The recent discovery of the body of Richard III and the subsequent interest in history it has engendered leads me to question why there has been no attempt made to locate the remains of Scotland's lost king, James IV.
September 9 this year marks the 500th anniversary of his death on the field at Flodden, and while efforts are being made to mark the event, there seems little or no wish to find the man himself.
True, the evidence is minimal, but it was recorded that he was buried in the Carthusian monastery at Speen in Surrey, which was later destroyed during the Reformation and his body dumped in a lumber room. Although the church was destroyed, it is likely the remains of the king were placed in another location, and a search of local records might uncover where. James's head was, according to stories from the time, cut off by workers and used as a football before being kept as a curio by Queen Elizabeth's master glazier at his London home and finally thrown into a grave in St Michael's Church in Wood Street. The site of this church is now an insurance building, but it must be assumed there are records of the bodies removed before construction and where these are now located.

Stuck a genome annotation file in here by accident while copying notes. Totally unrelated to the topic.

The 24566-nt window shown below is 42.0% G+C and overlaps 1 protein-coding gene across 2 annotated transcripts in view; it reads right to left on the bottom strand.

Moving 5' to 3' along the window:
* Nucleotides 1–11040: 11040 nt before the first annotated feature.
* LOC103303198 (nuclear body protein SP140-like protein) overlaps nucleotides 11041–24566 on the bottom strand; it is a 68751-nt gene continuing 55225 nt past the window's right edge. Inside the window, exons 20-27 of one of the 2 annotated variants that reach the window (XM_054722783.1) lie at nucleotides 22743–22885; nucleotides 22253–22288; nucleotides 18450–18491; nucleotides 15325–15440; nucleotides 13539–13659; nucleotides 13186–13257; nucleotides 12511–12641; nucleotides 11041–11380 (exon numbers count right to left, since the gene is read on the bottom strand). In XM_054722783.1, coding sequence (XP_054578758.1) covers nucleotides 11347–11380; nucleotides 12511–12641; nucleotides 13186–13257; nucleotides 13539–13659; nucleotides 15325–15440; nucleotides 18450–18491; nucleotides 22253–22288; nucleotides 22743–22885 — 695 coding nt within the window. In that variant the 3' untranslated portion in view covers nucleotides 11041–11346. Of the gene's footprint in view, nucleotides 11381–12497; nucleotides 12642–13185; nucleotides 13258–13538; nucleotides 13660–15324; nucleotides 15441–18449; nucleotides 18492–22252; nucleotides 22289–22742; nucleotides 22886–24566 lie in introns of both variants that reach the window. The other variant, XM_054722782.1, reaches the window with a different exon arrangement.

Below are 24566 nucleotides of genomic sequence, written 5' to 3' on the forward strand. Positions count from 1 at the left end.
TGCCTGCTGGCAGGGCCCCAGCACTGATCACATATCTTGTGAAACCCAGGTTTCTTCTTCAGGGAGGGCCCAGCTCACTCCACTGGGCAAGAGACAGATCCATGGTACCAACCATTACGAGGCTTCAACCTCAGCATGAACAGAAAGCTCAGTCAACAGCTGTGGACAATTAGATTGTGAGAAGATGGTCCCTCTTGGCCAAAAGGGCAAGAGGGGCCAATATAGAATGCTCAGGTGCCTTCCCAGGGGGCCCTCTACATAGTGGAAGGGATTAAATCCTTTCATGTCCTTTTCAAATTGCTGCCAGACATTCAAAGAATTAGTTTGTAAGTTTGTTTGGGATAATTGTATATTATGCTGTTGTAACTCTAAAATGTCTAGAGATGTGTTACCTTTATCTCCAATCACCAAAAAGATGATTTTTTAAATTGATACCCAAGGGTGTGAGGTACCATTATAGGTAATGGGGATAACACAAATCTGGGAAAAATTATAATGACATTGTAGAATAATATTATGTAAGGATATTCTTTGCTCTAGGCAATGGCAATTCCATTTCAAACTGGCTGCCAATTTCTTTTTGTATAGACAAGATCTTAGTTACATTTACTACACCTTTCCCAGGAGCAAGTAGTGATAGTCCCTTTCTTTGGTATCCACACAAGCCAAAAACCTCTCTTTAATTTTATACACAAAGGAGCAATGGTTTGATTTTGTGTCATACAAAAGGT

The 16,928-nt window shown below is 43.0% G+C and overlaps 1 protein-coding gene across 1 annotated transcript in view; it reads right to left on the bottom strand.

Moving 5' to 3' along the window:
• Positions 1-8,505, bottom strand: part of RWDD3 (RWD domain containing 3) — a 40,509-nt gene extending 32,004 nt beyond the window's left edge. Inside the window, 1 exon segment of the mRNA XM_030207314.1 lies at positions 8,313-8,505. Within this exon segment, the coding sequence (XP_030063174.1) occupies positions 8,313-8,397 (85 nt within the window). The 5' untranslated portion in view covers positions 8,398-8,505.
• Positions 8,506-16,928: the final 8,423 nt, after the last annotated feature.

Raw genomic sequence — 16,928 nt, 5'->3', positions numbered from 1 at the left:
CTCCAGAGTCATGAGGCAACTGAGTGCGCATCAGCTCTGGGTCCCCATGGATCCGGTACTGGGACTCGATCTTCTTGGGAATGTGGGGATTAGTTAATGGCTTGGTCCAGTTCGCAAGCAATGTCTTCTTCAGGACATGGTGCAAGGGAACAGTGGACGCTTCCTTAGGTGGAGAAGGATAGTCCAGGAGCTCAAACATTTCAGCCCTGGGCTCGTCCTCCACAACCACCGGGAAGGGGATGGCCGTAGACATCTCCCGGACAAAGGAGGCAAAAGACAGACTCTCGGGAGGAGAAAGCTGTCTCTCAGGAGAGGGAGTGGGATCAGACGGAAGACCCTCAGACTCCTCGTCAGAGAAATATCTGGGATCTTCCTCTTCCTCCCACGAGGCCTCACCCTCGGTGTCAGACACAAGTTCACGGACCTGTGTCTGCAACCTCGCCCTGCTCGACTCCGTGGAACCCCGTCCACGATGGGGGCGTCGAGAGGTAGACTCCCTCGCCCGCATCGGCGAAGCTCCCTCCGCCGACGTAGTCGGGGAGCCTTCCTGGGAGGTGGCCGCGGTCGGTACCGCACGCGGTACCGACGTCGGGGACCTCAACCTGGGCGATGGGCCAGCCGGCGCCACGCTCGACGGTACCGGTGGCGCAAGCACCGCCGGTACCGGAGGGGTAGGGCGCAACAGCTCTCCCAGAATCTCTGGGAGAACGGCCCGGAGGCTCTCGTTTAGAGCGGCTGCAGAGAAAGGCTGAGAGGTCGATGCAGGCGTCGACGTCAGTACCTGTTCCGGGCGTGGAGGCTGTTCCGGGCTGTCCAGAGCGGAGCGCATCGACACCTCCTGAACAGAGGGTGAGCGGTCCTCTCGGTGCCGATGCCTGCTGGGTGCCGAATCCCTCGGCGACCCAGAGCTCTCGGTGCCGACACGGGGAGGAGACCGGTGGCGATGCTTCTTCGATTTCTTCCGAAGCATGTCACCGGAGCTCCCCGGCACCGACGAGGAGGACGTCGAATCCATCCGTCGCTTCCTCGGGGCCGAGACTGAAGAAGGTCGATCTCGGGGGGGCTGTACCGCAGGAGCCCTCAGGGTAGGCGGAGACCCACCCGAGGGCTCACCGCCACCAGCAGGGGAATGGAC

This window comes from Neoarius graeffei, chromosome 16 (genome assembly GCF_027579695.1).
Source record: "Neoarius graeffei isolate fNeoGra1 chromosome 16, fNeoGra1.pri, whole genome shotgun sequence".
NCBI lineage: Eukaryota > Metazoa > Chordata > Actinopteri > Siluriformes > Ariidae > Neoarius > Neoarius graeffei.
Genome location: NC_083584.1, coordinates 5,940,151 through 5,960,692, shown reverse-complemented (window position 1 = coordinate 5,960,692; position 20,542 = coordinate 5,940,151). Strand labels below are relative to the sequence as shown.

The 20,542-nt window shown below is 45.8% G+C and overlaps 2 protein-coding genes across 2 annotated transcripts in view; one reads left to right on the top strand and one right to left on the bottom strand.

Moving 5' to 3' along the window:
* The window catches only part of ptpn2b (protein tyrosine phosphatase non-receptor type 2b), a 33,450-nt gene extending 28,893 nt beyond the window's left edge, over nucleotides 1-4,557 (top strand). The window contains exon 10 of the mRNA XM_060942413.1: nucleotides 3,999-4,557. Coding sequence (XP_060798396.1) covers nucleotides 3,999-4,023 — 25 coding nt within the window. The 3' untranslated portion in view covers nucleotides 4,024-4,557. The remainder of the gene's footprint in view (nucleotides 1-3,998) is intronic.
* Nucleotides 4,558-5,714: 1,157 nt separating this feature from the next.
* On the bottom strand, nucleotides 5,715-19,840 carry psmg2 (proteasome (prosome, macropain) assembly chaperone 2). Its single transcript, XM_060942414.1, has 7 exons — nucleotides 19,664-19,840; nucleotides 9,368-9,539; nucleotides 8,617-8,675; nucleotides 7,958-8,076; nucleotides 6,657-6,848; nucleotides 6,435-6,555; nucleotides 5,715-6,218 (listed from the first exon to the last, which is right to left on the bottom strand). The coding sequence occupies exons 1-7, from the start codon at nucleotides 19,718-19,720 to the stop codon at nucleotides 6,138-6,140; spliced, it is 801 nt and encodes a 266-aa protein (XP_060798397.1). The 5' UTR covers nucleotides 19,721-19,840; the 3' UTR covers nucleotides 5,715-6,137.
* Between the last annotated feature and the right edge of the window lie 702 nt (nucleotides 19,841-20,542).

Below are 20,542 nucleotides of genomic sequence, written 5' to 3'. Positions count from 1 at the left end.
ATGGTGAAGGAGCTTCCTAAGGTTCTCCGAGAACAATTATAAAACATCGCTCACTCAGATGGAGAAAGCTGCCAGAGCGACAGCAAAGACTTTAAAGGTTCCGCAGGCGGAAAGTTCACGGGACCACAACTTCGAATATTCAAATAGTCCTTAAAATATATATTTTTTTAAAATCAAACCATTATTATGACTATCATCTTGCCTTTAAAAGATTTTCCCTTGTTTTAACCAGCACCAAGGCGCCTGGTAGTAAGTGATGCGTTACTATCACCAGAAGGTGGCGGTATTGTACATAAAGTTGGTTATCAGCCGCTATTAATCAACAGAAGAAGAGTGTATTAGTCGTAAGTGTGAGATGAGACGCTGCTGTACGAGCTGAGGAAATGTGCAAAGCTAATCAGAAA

It seems a pity that nothing remains of Scotland's most popular king and the man whose marriage to Margaret Tudor brought about the Union of the Crowns by his great-grandson, James VI. The forthcoming anniversary provides an opportunity to put this right if the will is there.
T J Dowds,
22 Lammermoor Drive, Greenfaulds, Cumbernauld.
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